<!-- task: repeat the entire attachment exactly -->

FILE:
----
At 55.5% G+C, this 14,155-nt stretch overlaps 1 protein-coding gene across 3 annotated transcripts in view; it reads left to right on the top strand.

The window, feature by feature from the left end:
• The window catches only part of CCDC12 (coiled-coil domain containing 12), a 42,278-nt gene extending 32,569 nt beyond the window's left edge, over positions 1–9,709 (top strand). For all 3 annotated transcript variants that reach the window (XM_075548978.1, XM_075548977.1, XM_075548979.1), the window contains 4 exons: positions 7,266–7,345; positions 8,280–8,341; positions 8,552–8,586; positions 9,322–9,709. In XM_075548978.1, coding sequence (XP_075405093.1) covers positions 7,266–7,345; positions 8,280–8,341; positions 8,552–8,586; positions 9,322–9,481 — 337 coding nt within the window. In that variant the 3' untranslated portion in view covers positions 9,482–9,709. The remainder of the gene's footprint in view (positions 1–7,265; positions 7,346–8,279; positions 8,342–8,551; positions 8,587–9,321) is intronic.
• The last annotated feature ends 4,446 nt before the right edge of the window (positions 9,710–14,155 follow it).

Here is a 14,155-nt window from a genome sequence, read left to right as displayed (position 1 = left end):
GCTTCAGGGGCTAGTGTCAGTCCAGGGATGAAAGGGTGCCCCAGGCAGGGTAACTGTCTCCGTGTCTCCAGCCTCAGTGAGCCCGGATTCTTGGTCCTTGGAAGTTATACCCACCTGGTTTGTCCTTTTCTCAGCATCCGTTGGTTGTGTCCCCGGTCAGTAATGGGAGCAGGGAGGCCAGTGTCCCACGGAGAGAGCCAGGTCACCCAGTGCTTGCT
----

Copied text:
At 55.5% G+C, this 14,155-nt stretch overlaps 1 protein-coding gene across 3 annotated transcripts in view; it reads left to right on the top strand.

The window, feature by feature from the left end:
• The window catches only part of CCDC12 (coiled-coil domain containing 12), a 42,278-nt gene extending 32,569 nt beyond the window's left edge, over positions 1–9,709 (top strand). For all 3 annotated transcript variants that reach the window (XM_075548978.1, XM_075548977.1, XM_075548979.1), the window contains 4 exons: positions 7,266–7,345; positions 8,280–8,341; positions 8,552–8,586; positions 9,322–9,709. In XM_075548978.1, coding sequence (XP_075405093.1) covers positions 7,266–7,345; positions 8,280–8,341; positions 8,552–8,586; positions 9,322–9,481 — 337 coding nt within the window. In that variant the 3' untranslated portion in view covers positions 9,482–9,709. The remainder of the gene's footprint in view (positions 1–7,265; positions 7,346–8,279; positions 8,342–8,551; positions 8,587–9,321) is intronic.
• The last annotated feature ends 4,446 nt before the right edge of the window (positions 9,710–14,155 follow it).

Here is a 14,155-nt window from a genome sequence, read left to right as displayed (position 1 = left end):
GCTTCAGGGGCTAGTGTCAGTCCAGGGATGAAAGGGTGCCCCAGGCAGGGTAACTGTCTCCGTGTCTCCAGCCTCAGTGAGCCCGGATTCTTGGTCCTTGGAAGTTATACCCACCTGGTTTGTCCTTTTCTCAGCATCCGTTGGTTGTGTCCCCGGTCAGTAATGGGAGCAGGGAGGCCAGTGTCCCACGGAGAGAGCCAGGTCACCCAGTGCTTGCT